A little bit of me knew I was dead wrong. Experiences show that for everything I do for my kids, a learning experience is deprived from them. As they become older, the less time they have to learn in a safe environment. I shall respect their independence and remind myself to leave them alone.

Thursday, August 25, 2005

Advices

Recently, I was asked to give advices on how to raise children. This is what comes into my mind.

Education is not the filling of a pail, but the lighting of a fire. -- William Butler Yeats

My son's 7th grade humanity teacher gave parents this quote from Yeats on the curriculum night and she asked us one important question, "What do you really want for your child?".

My answer was "to go to a good college" and her suggestion was for the child to become a critical thinker. That short exchange forever changed how I think about my kids' future. College is just 4 years of their life. The journey is much more to it. I need to prepare them to be strong for whatever problems future might throw at them.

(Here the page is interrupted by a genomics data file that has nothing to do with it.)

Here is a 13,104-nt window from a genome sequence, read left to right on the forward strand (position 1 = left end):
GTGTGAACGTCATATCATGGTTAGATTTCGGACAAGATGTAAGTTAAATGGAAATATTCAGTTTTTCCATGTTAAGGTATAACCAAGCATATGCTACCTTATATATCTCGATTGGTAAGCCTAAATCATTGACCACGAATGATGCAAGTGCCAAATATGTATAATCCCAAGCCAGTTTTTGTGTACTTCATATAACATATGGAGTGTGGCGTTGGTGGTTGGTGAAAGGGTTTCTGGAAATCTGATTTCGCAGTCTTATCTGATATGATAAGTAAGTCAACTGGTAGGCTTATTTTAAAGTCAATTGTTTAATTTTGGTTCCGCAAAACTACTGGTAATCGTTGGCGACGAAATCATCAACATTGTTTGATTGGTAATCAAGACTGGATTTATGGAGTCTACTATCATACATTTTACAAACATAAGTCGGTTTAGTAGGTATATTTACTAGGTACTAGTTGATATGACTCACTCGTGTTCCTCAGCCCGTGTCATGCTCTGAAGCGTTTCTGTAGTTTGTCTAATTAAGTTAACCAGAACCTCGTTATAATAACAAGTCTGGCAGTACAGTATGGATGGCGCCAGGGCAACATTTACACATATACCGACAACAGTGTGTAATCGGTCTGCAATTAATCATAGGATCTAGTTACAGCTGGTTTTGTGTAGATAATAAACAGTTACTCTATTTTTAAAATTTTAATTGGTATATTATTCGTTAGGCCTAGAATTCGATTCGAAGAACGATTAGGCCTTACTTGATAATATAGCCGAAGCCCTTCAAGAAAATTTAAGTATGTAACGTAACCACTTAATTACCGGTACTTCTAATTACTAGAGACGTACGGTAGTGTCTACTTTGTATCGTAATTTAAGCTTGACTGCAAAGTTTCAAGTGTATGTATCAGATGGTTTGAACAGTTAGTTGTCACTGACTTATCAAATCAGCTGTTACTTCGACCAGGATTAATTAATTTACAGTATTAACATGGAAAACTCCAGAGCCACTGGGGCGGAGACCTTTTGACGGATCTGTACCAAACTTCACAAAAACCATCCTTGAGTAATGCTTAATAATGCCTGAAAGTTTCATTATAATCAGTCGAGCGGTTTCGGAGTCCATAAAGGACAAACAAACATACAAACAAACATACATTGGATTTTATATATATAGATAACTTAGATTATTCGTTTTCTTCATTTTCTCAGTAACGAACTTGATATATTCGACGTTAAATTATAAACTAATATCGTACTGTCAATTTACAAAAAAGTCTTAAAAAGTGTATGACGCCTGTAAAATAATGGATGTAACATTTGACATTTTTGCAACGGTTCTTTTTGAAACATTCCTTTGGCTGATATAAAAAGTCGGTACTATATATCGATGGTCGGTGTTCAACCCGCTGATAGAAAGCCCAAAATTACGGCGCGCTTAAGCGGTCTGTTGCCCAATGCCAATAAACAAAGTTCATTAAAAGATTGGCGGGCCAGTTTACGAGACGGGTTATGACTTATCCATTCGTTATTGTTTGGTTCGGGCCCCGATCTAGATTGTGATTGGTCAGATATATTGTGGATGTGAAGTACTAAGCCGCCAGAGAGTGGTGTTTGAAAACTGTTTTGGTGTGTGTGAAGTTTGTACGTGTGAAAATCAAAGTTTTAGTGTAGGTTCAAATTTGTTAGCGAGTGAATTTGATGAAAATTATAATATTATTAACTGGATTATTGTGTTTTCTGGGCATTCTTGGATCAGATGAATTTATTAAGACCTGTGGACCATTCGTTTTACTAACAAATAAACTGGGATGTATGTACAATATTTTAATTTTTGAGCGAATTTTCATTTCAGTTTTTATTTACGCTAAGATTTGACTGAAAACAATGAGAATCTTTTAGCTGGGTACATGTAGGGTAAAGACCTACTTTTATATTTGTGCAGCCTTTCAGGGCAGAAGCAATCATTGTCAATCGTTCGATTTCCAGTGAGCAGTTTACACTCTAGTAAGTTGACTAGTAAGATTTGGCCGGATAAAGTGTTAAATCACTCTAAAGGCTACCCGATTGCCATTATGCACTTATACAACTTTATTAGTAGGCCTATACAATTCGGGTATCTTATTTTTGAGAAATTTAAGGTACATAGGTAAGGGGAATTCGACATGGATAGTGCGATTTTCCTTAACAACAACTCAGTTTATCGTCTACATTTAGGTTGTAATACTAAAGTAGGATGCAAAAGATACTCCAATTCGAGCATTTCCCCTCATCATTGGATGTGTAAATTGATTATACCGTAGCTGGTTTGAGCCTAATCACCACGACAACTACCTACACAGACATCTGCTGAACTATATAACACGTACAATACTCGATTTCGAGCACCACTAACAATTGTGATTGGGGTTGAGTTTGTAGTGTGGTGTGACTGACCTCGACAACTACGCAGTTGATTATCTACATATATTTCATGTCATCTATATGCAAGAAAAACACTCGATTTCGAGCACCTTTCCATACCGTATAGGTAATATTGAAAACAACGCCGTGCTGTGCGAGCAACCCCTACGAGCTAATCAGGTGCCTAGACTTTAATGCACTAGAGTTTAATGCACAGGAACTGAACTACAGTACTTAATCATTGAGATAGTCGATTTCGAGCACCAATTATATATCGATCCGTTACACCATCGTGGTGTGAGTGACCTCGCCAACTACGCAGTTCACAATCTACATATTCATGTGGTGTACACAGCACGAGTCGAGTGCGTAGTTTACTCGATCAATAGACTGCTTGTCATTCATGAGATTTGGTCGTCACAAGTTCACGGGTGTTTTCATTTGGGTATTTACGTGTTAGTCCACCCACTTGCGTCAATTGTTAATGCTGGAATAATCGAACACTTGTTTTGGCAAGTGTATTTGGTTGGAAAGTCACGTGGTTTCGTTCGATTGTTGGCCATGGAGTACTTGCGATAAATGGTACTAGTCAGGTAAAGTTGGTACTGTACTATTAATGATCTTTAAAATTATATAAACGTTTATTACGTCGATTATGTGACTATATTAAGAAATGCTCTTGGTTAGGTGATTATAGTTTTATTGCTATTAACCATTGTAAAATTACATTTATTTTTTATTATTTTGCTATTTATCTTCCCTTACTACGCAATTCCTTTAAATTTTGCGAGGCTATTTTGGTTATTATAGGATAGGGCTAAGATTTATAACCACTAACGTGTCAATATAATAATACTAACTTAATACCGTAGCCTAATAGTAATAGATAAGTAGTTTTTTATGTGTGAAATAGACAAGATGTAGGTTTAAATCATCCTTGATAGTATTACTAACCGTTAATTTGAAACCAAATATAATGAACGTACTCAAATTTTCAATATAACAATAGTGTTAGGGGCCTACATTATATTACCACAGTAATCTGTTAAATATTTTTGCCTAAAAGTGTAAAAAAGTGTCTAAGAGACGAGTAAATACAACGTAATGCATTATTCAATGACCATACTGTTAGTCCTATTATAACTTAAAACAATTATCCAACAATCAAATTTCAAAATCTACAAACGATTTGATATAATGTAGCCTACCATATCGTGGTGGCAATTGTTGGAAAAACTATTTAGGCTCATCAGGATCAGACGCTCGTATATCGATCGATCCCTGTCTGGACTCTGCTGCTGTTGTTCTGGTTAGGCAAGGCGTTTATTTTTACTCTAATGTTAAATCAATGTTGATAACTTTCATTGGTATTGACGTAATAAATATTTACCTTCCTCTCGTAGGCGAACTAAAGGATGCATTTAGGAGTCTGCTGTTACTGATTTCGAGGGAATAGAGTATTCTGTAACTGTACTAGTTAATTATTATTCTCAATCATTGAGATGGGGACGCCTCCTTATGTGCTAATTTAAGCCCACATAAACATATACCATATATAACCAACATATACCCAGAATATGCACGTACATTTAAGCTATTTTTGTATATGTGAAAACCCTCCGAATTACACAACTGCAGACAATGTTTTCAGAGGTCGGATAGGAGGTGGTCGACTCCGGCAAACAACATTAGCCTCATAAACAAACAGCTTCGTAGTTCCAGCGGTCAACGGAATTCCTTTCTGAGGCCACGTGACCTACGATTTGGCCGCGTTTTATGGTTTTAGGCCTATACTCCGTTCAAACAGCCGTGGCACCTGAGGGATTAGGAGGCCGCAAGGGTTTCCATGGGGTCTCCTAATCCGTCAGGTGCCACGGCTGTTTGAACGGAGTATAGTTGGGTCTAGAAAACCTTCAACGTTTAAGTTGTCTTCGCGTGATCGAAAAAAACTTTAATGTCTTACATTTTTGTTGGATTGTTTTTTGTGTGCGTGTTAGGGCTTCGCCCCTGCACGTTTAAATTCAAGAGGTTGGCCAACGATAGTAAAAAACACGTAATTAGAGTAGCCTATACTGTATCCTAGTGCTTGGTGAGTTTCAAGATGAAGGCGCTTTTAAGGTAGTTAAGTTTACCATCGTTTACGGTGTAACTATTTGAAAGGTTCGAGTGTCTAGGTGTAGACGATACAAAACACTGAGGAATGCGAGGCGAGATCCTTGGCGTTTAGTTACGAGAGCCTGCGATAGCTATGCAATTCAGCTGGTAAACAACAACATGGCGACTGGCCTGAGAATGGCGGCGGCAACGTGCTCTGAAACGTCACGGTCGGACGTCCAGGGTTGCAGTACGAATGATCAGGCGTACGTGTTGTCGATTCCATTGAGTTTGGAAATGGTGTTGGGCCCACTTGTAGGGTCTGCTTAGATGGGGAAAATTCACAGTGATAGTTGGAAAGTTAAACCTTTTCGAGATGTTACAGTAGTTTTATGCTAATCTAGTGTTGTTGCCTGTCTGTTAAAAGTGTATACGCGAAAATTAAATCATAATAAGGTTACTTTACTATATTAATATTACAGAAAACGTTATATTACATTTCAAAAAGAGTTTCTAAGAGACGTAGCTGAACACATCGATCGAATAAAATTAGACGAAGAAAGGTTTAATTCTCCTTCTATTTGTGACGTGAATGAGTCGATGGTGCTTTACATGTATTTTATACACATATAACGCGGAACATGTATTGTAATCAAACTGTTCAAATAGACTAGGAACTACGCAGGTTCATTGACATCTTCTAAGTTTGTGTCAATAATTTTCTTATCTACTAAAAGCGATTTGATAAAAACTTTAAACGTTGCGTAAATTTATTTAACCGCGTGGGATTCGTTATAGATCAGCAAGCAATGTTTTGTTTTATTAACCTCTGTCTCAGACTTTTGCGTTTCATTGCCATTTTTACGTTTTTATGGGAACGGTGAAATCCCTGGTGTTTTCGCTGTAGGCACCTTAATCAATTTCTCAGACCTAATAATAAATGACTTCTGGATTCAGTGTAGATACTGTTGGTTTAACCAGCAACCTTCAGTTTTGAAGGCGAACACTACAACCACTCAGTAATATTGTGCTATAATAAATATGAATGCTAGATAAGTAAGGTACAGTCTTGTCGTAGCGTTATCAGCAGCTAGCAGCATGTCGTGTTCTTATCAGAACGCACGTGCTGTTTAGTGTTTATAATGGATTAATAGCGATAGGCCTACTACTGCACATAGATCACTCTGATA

In addition to being a critical thinker, I really want my kids to be happy. Recently, I read that there are three things making a person happy, (1) pleasure, (2) engagement and (3) meaning. The latter two contribute to a long-lasting satisfaction.

I have been fortunate to have good kids. I trust that they will choose a right path and lead a happy healthy life.

Advices

Recently, I was asked to give advices on how to raise children. This is what comes into my mind.

Education is not the filling of a pail, but the lighting of a fire. -- William Butler Yeats

My son's 7th grade humanity teacher gave parents this quote from Yeats on the curriculum night and she asked us one important question, "What do you really want for your child?".